When you think of The Muppet Show, what do you remember? Glamour? Sure. Miss Piggy wrote the book on style. Laughs? You bet, and lots of 'em, thanks to Fozzie Bear. Excitement? Pshaw. No adventurer ever threw himself into a stunt more enthusiastically or more literally than Gonzo the Great. And heart? Yeah, you read that right heart. Amid all of the comical chaos, one Muppet embodied the sweet sentiments of friendship and inclusion that were the hallmarks of the ensemble's creator, the late Jim Henson. As TV Guide Online celebrates the 25th anniversary of The Muppet Show today, it seems to us that what the world needs now is more Muppets and humans like the variety program's good-natured ringleader, Kermit the Frog.
TV Guide Online: The old show
Although polls indicate that a majority of Americans want the World Trade Center's Twin Towers rebuilt, CNBC's Wall Street wiz, Maria Bartiromo, isn't ready to support such an effort. "To be honest, I don't know if I'd want to work in a building that tall," she confesses to TV Guide Online. "It's so sad to look at our skyline now, but maybe from a safety point of view... I don't know. I'm on the fence about it."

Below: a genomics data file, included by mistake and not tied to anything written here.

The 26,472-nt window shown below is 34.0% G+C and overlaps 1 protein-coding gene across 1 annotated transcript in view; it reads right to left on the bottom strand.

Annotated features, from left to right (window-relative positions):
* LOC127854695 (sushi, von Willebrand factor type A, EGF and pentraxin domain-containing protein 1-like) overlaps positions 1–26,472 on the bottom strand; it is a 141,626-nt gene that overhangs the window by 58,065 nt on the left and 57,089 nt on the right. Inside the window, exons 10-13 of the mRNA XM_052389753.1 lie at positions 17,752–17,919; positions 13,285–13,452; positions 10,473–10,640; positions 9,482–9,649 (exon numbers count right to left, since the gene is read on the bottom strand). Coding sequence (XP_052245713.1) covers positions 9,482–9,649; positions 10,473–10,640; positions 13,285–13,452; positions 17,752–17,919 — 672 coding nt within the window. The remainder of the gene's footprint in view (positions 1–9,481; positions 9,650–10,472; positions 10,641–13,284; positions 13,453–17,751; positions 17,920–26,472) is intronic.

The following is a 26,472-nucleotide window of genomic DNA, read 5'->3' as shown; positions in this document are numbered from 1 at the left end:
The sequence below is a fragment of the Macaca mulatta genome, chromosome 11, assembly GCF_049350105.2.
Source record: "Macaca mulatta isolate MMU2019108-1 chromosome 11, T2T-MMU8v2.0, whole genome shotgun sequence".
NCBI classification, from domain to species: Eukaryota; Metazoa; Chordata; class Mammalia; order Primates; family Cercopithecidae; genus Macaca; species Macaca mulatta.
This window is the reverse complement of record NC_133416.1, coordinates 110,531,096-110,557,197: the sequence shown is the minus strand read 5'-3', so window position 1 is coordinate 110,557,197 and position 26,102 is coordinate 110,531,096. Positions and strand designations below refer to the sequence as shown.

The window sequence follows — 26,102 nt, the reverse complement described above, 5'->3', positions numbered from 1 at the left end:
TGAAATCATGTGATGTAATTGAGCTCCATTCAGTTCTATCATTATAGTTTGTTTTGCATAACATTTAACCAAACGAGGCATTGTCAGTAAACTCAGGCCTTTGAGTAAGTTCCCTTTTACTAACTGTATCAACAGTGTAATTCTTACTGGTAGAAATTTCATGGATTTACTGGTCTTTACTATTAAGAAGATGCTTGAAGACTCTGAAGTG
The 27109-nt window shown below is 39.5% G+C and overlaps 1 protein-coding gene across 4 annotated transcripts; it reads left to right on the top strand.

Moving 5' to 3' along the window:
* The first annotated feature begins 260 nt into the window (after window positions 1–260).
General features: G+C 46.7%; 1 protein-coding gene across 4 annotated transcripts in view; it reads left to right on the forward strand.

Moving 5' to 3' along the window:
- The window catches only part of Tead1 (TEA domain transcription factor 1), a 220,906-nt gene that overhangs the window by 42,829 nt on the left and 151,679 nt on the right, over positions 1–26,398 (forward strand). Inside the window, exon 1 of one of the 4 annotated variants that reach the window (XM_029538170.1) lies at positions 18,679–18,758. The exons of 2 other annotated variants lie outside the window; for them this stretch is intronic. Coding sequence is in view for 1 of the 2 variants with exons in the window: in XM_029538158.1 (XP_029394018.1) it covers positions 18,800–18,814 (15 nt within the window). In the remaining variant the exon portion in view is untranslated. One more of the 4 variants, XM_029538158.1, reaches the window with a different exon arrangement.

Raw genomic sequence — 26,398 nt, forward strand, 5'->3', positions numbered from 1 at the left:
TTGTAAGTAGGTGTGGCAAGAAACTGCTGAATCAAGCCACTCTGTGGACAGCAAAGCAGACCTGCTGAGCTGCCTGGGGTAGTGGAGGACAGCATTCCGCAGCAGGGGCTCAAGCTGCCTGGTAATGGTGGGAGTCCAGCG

Bartiromo (aka the "Money Honey") certainly has reason to be apprehensive: The popular host of Market Week was just blocks away from Ground Zero when disaster struck. "I was in my office [at the New York Stock Exchange] getting ready to go on the air with one of my updates and I saw on TV that one tower was on fire," she recalls. "I ran outside and called my office, and [while] I was on the phone, a plane comes out of nowhere and crashes right into the second tower. I couldn't believe what I just saw."
And before she could even begin to proc
When Saturday Night Live kicks off its 27th season this weekend, it will do so without its most popular character: President George W. Bush. In fact, the Sept. 11 terrorist attacks have led producers to put the kibosh on political humor altogether.